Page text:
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Auchincruive Estate, Gibbsyard (Former Stables)

A Category B Listed Building in Ayr, South Ayrshire

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Coordinates

Latitude: 55.4783 / 55°28'41"N

Longitude: -4.5626 / 4°33'45"W

OS Eastings: 238143

OS Northings: 623484

OS Grid: NS381234

Mapcode National: GBR 3D.WV60

Mapcode Global: WH3QV.WKJM

Entry Name: Auchincruive Estate, Gibbsyard (Former Stables)

Listing Date: 14 April 1971

Category: B

Source: Historic Scotland

Source ID: 331452

Historic Scotland Designation Reference: LB995

Building Class: Cultural

Location: Ayr

County: South Ayrshire

Electoral Ward: Kyle

Traditional County: Ayrshire

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Description

Circa 1780, restored 1931. Single storey and attic with 3-storey central tower and 2-storey terminating blocks, 15-bay, rectangular courtyard-plan former stable block with single wing to W. Tooled coursed sandstone tower, harled to remainder with predominantly polished sandstone and cement faced dressings. Strip quoins. Base course; projecting cills; eaves course; sandstone gableted dormers breaking eaves to attic floor with decorative finials.

NE (ENTRANCE) ELEVATION: symmetrical; 15-bay; arranged 4-3-1-3-4; square-plan clock tower to centre, depressed-arched pend leading to courtyard at ground floor, blind window above, 1932 clock to centre of 2nd floor; 4-part domed roof surmounted by square-plan lantern with weathervane to apex. 2 3-bay blocks adjoining to left and right, architraved doorways with scrolled datestone above reading "1931", and 2-leaf panelled timber doors to flanking bays to left and right, with window either side of door at ground floor, dormer centred to attic floor; panelled 2-leaf timber door to ground floor of centre bay to left block, window to centre of ground floor to block to right, ogee-gableted dormer above; 2 windows to ground floor of bays to outer right and left, singe dormer above. 2-storey, 4-bay terminating blocks to outer left and right, 2 panelled timber doors with decorative timber fanlights to ground floor of centre 2 bays to block to left, regular fenestration to remainder of block; single doorway to penultimate bay to left of block to right, regular fenestration to remainder, 4-light skylights to attic.

NW ELEVATION: asymmetrical; 12-bay, with single storey block adjoining to outer right; blank gabled bay advanced to left, with regular fenestration to ground and 1st floors of right return; gabled bay recessed to right, 18-pane window to centre with blind sandstone curvilinear gablehead, window to right of ground floor; 10-bay block stepped down to right, central tripartite window, 2 doorways to outer right, regular fenestration to remainder, ventilators and skylights to attic; block stepped down to outer right, 2 sliding doors, glazing strips to attic; large doorway to gabled right return.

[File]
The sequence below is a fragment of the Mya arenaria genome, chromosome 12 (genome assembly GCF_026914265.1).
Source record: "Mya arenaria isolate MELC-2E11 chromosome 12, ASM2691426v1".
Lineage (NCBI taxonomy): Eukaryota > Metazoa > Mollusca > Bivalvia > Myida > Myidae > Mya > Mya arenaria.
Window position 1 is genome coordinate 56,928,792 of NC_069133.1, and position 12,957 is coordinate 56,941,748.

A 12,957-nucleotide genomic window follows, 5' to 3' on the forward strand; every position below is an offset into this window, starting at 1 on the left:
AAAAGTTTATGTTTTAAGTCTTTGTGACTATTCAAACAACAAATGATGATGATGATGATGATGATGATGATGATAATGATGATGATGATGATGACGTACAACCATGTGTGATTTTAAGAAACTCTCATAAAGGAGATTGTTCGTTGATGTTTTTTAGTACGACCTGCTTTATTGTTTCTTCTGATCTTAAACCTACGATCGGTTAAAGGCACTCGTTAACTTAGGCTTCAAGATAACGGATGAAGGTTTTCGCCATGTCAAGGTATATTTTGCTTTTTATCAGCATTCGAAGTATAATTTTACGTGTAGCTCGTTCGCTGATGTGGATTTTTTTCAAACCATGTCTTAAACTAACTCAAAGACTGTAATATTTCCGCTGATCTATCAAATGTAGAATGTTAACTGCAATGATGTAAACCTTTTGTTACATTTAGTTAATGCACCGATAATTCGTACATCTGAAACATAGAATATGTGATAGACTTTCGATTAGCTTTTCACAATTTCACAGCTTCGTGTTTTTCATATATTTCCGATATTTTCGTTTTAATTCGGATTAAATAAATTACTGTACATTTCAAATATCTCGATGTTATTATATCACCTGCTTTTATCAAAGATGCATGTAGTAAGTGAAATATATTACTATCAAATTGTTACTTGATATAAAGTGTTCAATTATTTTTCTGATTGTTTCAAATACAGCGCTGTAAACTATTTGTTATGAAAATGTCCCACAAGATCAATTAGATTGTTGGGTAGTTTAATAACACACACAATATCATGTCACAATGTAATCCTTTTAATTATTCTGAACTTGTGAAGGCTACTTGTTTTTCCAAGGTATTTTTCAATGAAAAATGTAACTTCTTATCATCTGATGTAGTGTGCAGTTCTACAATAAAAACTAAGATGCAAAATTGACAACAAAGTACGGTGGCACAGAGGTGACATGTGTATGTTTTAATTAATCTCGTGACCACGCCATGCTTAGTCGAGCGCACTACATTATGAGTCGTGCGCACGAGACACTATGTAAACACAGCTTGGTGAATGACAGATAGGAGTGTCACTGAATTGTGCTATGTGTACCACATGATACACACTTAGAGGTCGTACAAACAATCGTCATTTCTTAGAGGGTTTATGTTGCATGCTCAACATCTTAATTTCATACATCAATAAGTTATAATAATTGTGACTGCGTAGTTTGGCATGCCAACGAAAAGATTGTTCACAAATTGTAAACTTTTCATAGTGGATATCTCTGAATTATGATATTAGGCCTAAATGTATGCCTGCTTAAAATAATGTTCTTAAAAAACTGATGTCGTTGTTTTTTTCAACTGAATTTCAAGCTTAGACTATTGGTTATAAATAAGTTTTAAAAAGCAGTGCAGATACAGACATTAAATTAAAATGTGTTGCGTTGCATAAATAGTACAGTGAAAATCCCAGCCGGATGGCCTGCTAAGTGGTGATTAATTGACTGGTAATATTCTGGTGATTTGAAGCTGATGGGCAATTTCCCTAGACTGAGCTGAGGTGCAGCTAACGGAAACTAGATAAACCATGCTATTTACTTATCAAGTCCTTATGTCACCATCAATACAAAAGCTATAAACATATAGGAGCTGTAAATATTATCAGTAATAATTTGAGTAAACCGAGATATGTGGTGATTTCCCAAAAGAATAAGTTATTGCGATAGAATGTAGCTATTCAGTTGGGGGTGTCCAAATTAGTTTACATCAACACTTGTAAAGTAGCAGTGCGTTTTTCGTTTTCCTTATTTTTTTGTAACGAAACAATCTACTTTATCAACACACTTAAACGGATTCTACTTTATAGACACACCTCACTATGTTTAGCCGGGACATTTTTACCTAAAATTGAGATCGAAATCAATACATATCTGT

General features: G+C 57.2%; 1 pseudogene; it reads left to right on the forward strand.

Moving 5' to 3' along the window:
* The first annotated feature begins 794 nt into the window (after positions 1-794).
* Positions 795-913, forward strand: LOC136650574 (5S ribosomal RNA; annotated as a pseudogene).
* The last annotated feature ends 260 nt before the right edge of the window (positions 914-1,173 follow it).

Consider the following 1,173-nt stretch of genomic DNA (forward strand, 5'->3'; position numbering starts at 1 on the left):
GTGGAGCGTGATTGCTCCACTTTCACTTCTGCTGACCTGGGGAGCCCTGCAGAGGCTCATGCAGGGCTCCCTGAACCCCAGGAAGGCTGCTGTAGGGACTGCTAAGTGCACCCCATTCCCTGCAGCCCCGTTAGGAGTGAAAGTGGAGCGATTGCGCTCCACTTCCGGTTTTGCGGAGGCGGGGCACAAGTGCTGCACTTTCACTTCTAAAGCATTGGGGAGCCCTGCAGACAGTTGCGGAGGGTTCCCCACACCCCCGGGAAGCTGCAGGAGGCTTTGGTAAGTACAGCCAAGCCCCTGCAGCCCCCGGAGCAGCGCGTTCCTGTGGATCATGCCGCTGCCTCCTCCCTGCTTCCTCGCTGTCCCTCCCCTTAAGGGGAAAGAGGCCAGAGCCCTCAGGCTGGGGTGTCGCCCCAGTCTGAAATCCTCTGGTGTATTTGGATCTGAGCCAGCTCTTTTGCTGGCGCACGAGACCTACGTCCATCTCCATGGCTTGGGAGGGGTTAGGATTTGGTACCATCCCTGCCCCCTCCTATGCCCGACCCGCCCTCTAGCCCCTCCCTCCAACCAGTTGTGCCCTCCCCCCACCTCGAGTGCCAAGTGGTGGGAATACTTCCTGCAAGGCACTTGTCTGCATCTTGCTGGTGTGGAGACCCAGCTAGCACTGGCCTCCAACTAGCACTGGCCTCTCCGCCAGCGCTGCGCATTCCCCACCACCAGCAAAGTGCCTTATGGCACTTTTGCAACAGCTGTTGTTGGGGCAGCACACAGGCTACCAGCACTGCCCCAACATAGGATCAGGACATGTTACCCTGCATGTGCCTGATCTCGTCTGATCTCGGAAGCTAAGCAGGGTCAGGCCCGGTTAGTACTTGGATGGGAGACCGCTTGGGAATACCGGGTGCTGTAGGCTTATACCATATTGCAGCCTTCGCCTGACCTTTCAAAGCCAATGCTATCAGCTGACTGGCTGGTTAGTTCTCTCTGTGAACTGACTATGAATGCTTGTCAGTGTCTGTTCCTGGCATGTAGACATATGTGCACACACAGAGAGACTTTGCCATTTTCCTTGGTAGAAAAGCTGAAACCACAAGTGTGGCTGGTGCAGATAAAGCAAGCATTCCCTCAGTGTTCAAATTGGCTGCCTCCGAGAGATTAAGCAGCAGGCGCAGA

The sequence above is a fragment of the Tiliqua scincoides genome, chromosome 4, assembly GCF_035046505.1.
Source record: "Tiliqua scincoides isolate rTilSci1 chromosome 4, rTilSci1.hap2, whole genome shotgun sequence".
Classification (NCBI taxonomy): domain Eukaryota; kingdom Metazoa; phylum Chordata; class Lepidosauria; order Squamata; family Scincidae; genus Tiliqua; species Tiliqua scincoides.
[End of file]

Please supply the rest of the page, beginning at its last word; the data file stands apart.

SW ELEVATION: predominantly blank; gabled bay to outer right, modern irregular glazing, flanked to left by doorway and depressed-arched pend to courtyard.

SE ELEVATION: not seen 1999.

COURTYARD ELEVATIONS: depressed-arched pends to NE and SW; windows centred to 1st and 2nd floors of tower; variety of panelled and boarded timber doors flanked by regular fenestration; broad small-pane rectangular dormers to attic floors.

Predominantly 12-pane timber sash and case windows. Grey slate roof with tiled ridge. Coped stone skews. Harled and brick gablehead and ridge stacks with circular cans. Cast-iron rainwater goods.

INTERIOR: not seen 1999.

Statement of Interest

A-Group with East Lodge, Hanging Garden, Ice House, Oswald Hall, Oswald's Temple, Walled Garden, West Lodge and Wilson Hall (see separate listings). The Auchincruive Estate was owned by the Wallace family in the 13th century. There were a variety of owners until the 18th century when James Murray of Broughton sold it to Richard Oswald, entrepreneur and merchant, in 1764. The estate remained in the Oswald family until 1925, when they sold it to a local farmer John M Hannah, who gifted it to the West of Scotland Agricultural College in 1927, under whose ownership it remains (1999). The elegant symmetrical front of the home farm, Gibbsyard, interestingly hides the asymmetrically placed courtyard reached through the pend under the sandstone clock tower. The clock which was gifted by Mr Cowieson of Kilmarnock House, Alexandria in 1932, was restored in 1994. Gibbsyard was extensively restored in the 1930's, elements of the detailing, such as curvilinear gableheads to NE and especially that to the NW suggest the influence of Robert Lorimer, or perhaps the involvement of his partner, John F Matthew who continued to practice as Lorimer and Matthew after Lorimer's death in 1929. D S McPhail was clearly also influenced by Lorimer when he designed the nearby Wilson Hall in the Scots-baronial style manner (see separate listing).

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